The function takes (path, paths, callback, env), where path is the import url, paths is an array (passed in from the constructor options), callback is a function to send the results, and env is the constructor options. The callback takes (e, root, content), where e is a thrown error, root is the parse tree and content is the file's contents (for error reporting). Here is a skeleton of the code you would need to run on jdk6.
        var contents = {};
        window.less.Parser.importer = function(path, paths, callback, env) {
            if (path != null) {
                var uri = new java.net.URI(paths[0]).resolve(path).normalize();
                var content = ...  // TODO read the uri content as a string
                var dir = uri.resolve(".").normalize();
                var file = dir.relativize(uri).toASCIIString();
                contents[file] = content;
                var parser = new window.less.Parser({
                    optimization: 3,
                    filename: file,
                    opaque: true,
                    paths: [dir.toASCIIString()]
                parser.imports.contents = contents;
                parser.parse(content, function (e, root) {
                    if (e) throw e;
                    callback(e, root, content);

To help debug less.js errors the above has a fix for issue 592. All new window.less.Parser have a imports.contents map and this map needs to have the basename of any imported file to resolve error locations. If the map does not contain the basename, a charAt error is thrown.

If running server side you may also be interested in this patch to inline both less and CSS files. The opaque flag above turns this on.

Sunday, January 15, 2012

Blob Store

In release 2.0-beta14 (I know, this is the late beta release) AliBaba introduced a new BLOB store. The blob store integrates with the RDF repository ObjectRepository to synchronize transactions. This allows both the BLOB store and the RDF store to be isolated and always consistent with one another. This is done using two-phase commit transactions in the BLOB store.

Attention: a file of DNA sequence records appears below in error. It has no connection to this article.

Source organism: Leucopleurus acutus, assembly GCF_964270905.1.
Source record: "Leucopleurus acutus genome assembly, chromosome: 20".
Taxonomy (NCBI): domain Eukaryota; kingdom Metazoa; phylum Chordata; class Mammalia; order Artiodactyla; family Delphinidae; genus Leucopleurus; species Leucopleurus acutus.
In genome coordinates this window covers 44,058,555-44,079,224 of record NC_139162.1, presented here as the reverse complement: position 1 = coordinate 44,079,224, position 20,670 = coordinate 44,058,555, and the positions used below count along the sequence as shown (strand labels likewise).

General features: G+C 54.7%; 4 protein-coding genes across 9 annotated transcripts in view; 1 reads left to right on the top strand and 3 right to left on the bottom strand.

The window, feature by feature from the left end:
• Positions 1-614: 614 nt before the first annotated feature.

The BLOB store also has a few other advantages over a traditional file system. First every change is isolated until it is closed/committed. This prevents other readers from see an incomplete BLOB and help prevent inconsistency between the BLOB and RDF stores. In additional, as disk space is generally considered cheap, all past versions of BLOBs are keep on disk by default. This allows any previous versions to be retrieved (and restored) using the API.

The BLOB store API is fairly simple. Here what some code might look like using the BLOB store.

BlobStoreFactory factory = BlobStoreFactory.newInstance();
BlobStore store = factory.openBlobStore(new File("."));
String key = "http://example.com/store1/key1";
BlobObject blob = store.open(key);
OutputStream out = blob.openOutputStream();
try {
// write stream to out
} finally {
InputStream in = blob.openInputStream();
try {
// read stream from in
} finally {

More API options can be see in the JavaDocs:

Thursday, June 2, 2011

Web Developer Review of BlackBerry PlayBook

Most reviews for the PlayBook focus on the same issue: very few downloadable apps in app world. As a web developer - I couldn't care less.

First Impression

Websites render fast, and due to the high dpi, look really nice. With its compact form, it fits well in my hands, easy to type and very portable. With a flash plugin included, streaming video is smooth and full screen works. Videos look really slick when plugged into a HD TV. Each app can only open one window, so the browser supports tabs and allows you to keep multiple tabs open at once.